How to build a property portfolio from scratch

Fancy yourself with two, three, four or more properties to your name?

With plenty of research, the right strategy and a little luck, you might get there

We take a look at four of the most common property investment styles, and ask the experts what it takes to succeed at each.

The ‘rentvestor’

Rentvesting – buying an investment property, and renting where you want to live – can be a very successful strategy for both first-timers and existing property owners, says Miranda Mitchell, owner of advisory business Positive Property Results.

“They might decide I’m better renting where I want to be, and maybe owning two investment properties instead.”

Mitchell says this tactic will likely help you grow your portfolio faster than if you were to become an owner-occupier. But if you want to expand that portfolio, keep a lid on the rent you’re paying, warns Mitchell.

If you’re eligible for a first home owner’s grant, stick to the rules.

“I have seen a few mistakes where people have gone and rented it out too quickly,” says Mitchell. “They’re sneaky but then they register the formal lease, so of course they (the government) find out about it.”

The landlord

As with any other type of property investing, keep in mind the fundamentals. Research rents, ask local agents about vacancy rates and look for potential “upside” in the area – such as planned freeways or new school developments.

You must also understand the property market cycle, says Mitchell. “Find the area that’s growing at the minute, rather than at the top of the cycle.”

Each capital city peaks at a different time. Mitchell says Sydney is about at the top of the cycle now, with Melbourne on its tail, while in Brisbane prices are just starting to go up.

Of course there are multiple other factors that can lead to success, such as the type of property you buy and whether you focus on capital growth or cash flow.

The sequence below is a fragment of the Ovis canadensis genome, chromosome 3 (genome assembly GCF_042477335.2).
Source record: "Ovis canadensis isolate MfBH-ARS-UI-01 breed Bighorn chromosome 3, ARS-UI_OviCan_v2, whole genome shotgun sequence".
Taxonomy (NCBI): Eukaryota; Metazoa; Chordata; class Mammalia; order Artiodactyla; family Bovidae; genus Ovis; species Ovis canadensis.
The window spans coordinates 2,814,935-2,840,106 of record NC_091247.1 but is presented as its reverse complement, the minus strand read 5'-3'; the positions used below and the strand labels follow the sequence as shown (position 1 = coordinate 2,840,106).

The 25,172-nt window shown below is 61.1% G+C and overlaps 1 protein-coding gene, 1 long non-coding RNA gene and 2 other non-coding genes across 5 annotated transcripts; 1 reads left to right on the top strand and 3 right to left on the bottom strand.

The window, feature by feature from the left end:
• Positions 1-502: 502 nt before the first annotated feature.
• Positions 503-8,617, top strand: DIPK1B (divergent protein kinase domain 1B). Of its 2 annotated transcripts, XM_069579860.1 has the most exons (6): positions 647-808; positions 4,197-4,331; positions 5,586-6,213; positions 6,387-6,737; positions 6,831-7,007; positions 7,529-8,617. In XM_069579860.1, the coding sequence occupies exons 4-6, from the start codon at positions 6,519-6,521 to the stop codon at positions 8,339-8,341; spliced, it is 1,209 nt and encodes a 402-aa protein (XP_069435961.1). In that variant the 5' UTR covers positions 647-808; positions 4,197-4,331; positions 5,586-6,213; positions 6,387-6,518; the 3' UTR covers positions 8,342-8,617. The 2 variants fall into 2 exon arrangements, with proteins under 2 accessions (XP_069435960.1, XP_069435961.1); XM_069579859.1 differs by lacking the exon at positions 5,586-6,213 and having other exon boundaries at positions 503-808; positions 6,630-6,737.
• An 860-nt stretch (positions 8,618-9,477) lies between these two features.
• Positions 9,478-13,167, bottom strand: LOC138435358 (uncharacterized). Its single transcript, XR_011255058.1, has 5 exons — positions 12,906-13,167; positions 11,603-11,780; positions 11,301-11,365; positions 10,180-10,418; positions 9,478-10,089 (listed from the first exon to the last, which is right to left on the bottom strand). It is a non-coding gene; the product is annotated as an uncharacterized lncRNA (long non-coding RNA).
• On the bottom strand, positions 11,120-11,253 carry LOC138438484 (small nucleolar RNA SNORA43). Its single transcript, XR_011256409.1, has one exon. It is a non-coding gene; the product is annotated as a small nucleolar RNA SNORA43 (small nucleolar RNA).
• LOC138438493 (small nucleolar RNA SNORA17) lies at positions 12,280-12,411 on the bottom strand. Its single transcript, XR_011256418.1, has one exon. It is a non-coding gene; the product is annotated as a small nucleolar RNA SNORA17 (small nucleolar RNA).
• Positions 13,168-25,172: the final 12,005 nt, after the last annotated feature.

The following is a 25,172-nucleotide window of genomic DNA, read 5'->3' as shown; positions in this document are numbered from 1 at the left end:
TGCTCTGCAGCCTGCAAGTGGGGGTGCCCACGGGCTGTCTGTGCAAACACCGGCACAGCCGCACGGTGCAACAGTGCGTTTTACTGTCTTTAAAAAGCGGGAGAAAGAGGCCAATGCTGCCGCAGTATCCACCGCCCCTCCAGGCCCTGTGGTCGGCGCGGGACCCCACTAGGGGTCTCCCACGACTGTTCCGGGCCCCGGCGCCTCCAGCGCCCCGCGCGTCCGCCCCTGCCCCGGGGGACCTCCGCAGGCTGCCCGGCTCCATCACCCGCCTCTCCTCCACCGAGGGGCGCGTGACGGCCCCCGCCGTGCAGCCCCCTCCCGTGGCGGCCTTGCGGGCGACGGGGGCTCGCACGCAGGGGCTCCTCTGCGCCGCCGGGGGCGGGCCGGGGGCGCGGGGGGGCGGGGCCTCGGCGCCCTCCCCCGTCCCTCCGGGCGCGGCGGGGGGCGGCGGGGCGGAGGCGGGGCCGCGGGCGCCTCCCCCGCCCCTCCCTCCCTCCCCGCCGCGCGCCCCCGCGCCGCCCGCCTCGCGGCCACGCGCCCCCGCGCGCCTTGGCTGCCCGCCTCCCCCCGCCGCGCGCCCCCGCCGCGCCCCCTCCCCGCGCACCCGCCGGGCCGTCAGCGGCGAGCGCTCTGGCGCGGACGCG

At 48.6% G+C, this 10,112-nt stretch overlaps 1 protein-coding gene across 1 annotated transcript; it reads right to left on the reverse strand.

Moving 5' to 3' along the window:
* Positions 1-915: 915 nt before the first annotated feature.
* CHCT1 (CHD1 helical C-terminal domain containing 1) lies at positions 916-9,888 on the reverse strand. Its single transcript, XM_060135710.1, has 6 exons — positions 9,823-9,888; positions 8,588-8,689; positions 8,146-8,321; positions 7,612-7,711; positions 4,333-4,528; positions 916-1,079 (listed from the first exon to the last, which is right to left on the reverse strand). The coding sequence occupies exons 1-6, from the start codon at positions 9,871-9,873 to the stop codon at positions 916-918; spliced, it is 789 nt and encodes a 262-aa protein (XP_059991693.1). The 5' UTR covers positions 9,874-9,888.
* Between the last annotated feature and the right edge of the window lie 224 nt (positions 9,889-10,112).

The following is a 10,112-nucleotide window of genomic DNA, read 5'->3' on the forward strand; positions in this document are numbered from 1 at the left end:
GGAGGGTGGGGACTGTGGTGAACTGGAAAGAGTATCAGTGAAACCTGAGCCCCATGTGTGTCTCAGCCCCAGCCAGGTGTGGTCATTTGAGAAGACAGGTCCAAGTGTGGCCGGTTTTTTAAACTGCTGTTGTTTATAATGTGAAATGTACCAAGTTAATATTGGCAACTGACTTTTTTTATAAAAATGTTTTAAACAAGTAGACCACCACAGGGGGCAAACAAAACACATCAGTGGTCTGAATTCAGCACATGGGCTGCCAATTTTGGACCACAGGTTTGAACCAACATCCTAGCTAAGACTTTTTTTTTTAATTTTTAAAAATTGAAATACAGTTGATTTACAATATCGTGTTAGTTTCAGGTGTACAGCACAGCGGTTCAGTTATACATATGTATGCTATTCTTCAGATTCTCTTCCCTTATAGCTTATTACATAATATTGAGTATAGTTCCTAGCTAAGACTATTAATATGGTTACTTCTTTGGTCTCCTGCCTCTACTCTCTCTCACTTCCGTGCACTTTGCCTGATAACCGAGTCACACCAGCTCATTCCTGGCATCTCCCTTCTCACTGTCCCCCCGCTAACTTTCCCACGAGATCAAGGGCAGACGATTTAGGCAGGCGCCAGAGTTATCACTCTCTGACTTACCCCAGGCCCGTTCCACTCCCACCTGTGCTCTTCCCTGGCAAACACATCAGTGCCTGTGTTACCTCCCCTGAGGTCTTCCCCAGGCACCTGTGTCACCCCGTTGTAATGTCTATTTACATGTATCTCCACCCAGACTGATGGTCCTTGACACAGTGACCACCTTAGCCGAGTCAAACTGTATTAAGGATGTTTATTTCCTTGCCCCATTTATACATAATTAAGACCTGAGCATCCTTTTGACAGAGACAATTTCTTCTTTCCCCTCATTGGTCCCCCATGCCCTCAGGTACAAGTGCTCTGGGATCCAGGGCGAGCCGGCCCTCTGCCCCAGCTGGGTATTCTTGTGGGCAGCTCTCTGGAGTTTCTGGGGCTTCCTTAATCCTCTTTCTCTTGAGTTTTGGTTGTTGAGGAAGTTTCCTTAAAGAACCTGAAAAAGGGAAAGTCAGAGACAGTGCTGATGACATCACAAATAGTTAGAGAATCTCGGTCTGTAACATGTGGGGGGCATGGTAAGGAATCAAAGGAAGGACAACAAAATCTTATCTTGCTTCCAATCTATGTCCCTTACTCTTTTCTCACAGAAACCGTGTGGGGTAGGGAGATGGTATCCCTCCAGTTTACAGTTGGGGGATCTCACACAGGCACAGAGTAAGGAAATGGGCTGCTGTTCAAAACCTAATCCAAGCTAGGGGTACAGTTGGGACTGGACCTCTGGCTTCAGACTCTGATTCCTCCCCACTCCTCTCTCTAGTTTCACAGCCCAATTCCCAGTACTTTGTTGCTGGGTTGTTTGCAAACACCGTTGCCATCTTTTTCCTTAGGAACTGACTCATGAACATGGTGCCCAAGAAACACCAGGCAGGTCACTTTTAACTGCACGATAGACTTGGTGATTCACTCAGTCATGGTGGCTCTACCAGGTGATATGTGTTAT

The renovator/house flipper

This method may promise a quicker gain, but Mitchell warns that large entry and exit costs can make it difficult to turn a quick profit.

“Quite often you’re best to do your renovation, take equity out and go again,” she says.

“(However) if you’re in a rapidly rising market and you’re pretty confident it’s going to keep doing that over the time you’re renovating and selling, it can work quite well.”

Holiday houses may not always be a good investment.

Only spend your money on updates that will give you a good return, advises Matthew Clark, principal at RAMS Home Loans Illawarra. Ask agents what local buyers want.

“Generally things like kitchens, bathrooms and garages add value to a property. Things like swimming pools can sometimes detract from properties,” he says.

If you’ve got the skills, undertaking the renovation can help you cut costs. But Clarke warns you’ll be paying for your own time and the project may drag on, costing you rental income.

The holiday house investor

Buying a holiday home to make money is usually an unwise move, says Clarke.

“Generally over summer the rent is fantastic, you can earn thousands of dollars a week. But over winter, it’s probably not used at all.”

Clarke owns a holiday home but says he bought it purely for lifestyle reasons, not to make money. “I wouldn’t buy a holiday house for an investment – I just think there’s too much risk and volatility in it.”

Mitchell agrees.

“Probably the only time it could work if it’s something you might be looking at living in when you retire (and you buy 10 or 20 years prior),” she says.

However Clarke says there are always exceptions, and some people do well.

Thorough research and advertising the property on multiple platforms will help, as will marketing it for different seasons.